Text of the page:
The only correct motive, Kant argues, is a sense of duty and nothing else. In other words you must do the right thing because you know it is the right thing to do.

Emotions are not part of morality -
If you make a decision to help someone out of compassion or in fact do anything out of any emotion then Kant would argue that your motives were not moral since after all you cannot control your emotions (without those emotions you may have acted differently in the same situation). If you kill someone because you are angry that they did something wrong you would be acting on your emotions - without those emotions you would have acted differently and so if emotions cannot be controlled but can control your behaviour, they cannot have any part in morality.

Benefits are not a part of morality -
Of course, doing a good deed because you expected a reward is also seen not seen as a moral action. If you paid money to a charity so that your friends or partner thought you were nice then since your intentions were never good the action was never good either.


Consequentialism can be thought of as the opposite of deontology (and Kant's ethics). As you might guess from the name, a consequentialist decides what is a moral action based on the consequences of said action.

If you maliciously murder someone but inadvertently you save millions of lives (perhaps, you killed hitler before WW2) then consequentialists would accept that your action was a moral one. Your motives might not be, but the action itself ended up in the saving of millions of lives.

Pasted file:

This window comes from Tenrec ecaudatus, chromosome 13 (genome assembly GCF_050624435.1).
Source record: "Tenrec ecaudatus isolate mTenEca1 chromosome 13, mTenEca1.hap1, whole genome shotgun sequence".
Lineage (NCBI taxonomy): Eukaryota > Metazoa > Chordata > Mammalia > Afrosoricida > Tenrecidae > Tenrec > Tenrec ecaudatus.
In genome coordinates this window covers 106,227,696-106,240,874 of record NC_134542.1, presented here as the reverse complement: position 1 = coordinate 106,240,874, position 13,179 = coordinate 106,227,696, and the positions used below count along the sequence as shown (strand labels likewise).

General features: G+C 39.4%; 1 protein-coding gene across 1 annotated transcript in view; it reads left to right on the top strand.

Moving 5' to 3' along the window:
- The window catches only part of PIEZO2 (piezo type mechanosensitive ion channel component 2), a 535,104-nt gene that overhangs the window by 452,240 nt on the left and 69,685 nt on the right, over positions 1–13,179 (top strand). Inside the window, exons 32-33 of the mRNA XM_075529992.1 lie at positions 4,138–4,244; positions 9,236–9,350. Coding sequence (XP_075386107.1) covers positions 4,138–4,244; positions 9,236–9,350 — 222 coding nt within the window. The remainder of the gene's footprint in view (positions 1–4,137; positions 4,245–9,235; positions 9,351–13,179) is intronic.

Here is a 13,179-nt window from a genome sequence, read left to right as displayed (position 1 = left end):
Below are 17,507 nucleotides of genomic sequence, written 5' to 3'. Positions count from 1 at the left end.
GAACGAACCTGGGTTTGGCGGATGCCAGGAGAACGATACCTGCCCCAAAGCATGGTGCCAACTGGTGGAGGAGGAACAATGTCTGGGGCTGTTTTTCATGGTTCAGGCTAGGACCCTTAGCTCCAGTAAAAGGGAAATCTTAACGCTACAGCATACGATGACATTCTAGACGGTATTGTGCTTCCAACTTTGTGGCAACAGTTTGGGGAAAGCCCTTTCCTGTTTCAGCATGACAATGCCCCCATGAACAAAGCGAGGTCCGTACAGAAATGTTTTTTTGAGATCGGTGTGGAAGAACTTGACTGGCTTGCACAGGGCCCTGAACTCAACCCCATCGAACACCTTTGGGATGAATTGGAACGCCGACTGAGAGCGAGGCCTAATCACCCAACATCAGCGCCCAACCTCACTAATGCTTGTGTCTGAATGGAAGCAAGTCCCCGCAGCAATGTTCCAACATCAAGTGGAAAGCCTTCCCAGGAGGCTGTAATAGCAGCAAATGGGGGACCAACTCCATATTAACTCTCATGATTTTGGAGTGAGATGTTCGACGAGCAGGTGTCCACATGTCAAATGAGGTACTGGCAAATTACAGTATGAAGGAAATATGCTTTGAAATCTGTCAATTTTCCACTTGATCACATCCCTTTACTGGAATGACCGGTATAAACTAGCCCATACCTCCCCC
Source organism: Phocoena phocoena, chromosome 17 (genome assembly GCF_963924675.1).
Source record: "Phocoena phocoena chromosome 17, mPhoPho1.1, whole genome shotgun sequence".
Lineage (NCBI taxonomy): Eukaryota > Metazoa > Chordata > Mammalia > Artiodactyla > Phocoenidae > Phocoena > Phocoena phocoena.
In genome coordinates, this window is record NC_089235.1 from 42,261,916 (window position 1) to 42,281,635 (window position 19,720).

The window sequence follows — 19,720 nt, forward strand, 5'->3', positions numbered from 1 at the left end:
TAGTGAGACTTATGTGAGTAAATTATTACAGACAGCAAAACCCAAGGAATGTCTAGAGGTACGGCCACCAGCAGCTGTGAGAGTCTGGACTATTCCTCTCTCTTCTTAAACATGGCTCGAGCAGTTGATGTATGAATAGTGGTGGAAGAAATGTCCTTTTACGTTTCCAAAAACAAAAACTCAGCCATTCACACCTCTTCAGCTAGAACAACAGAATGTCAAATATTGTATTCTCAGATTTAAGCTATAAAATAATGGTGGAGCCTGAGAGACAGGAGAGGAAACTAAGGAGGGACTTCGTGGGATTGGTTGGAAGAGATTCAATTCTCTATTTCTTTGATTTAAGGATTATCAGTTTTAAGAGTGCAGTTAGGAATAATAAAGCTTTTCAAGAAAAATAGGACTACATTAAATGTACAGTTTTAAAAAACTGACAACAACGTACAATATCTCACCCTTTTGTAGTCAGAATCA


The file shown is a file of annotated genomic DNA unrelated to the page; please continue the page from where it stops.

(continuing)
This ethical theory accepts that in some cases, otherwise horrific acts like murder may in some cases be the most moral action.

Consequentialism features many sub-categories because of the key question: how can you measure consequence?

Many people have tried to answer this question but perhaps the most noteworthy of such people is Jeremy Bentham and his namesake: utilitarianism.


Utilitarianism focusses on providing "the greatest good for the greatest number" on the basis that it would be illogical to want "the greatest pain for the greatest number" or "the least good for the least number."

Jeremy Bentham is quoted to say "nature has placed us under two sovereign masters: pain and pleasure. Therefore, he defines good as that which brings pleasure and bad as that which causes pain.

Although there are many interesting types of utilitarianism each tackling and creating their own problems [all of which can be found here] the most famous one, invented first by Jeremy Bentham himself, uses something called a hedonic calculus in order to objectively calculate the more moral action in a given situation.

This calculus requires you to calculate and rank the following 7 criteria out of a maximum value (e.g. out of 10):

  1. Intensity - how much happiness will result out of the action.
  2. Certainty - what is the likelihood that the pleasure will actually arise.
  3. Duration - how long will the pleasure last for.
  4. Purity - what is the probability that any resulting pain will lead to more pain?
  5. Extent - how many people will the pleasure affect?
  6. Fecundity - what is the probability that any resulting pleasure will lead to even more pleasure?
  7. Propinquity - how far off is the pleasure?
    [6. and 7. were added by later philosophers]

Don't forget to vote and have your say!
Don't forget to vote and have your say!

So, That's It?!

Yes, although us humans have had roughly 200,000 (woah there!) years to think about it, the above theories of ethics and morality are all that we have so far. The reason for this however is that for 99.9% of that time we were either learning how to survive as a species (had better things to do) or were forced to follow particular rules i.e. it was impossible to have other views than the ones religions crammed down their people's throats.